GAO: OMB program inventory needs work to detect duplicative programs

The Government Accountability Office recommends that the Office of Management and Budget revise its guidance to agencies in order to collect better data for its...

By Jory Heckman
Federal News Radio

The Government Accountability Office says agencies aren’t consistent in reporting their information to the Office of Management and Budget’s master inventory of federal programs. Without consistent data, GAO said OMB’s inventory won’t be effective in identifying overlaps or duplications in program services — one of the major goals of keeping such a database.

GAO’s report recommends that the Office of Management and Budget revise its guidance to direct agencies to collaborate when defining and identifying programs that are similar in function or mission. The report also calls on agencies to work with each other when developing their inventories, in the hopes that they identify similar programs that can collaborate with each other more effectively.

OMB is required to publish a list of all federal programs on a central governmentwide website according to the GPRA Modernization Act of 2010.

Under this law, OMB must also issue guidance to agencies specifying the format of the information it needs — including how they defined their programs — for the program inventory.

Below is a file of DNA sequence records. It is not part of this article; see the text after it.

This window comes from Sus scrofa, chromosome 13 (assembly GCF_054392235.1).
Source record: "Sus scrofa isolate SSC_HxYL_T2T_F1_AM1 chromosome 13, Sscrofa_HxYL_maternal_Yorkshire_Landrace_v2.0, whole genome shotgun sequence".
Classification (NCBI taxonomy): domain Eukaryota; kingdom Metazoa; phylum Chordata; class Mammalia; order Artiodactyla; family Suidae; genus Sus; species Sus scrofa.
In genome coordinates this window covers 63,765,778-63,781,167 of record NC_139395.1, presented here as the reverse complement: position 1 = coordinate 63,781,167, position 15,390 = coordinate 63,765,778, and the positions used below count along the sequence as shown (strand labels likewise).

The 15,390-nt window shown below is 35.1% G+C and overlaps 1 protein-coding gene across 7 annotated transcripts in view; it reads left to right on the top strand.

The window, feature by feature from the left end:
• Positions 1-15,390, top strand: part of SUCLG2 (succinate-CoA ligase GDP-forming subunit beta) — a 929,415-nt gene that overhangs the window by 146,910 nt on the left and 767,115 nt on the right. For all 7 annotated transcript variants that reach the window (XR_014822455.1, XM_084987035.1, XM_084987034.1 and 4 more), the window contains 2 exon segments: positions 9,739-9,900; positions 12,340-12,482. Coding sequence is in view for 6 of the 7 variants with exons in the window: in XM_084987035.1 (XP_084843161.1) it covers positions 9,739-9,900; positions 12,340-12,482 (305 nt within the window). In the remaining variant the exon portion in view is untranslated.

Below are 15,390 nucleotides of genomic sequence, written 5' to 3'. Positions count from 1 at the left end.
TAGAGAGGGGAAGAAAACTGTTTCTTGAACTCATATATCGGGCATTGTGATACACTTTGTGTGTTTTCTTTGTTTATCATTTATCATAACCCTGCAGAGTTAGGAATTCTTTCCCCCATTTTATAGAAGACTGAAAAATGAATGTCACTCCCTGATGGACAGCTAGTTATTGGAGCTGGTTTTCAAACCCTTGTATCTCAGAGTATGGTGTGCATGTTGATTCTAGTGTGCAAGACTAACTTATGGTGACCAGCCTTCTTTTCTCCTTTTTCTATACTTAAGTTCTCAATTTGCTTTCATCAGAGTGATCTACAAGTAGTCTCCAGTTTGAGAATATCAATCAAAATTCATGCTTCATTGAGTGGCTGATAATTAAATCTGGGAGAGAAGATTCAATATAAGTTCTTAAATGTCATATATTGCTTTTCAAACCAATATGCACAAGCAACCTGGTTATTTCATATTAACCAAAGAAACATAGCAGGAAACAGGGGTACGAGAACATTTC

GAO’s recommendation for more agency collaboration comes after OMB moved away from a “one-size-fits-all” requirement for agencies to define their programs. In May 2013, OMB published the inventories submitted by 24 agencies and found that each government office would define its programs based on different criteria. GAO’s report outlines the different approaches that agencies take when defining their programs:

(Source: GAO)

To demonstrate the shortcomings of the information submitted to its inventory, GAO searched for agency programs pertaining to STEM — science, technology, engineering and math — education and nuclear nonproliferation. The results GAO got back only showed a fraction of the programs that actually exist, finding only 9 programs that matched its query exactly when it should have found 179. An additional 51 programs were found in the search based on the program descriptions provided by the agencies.

“As a result of these limitations, the inventory is not a useful tool for decision making,” GAO wrote in the report.


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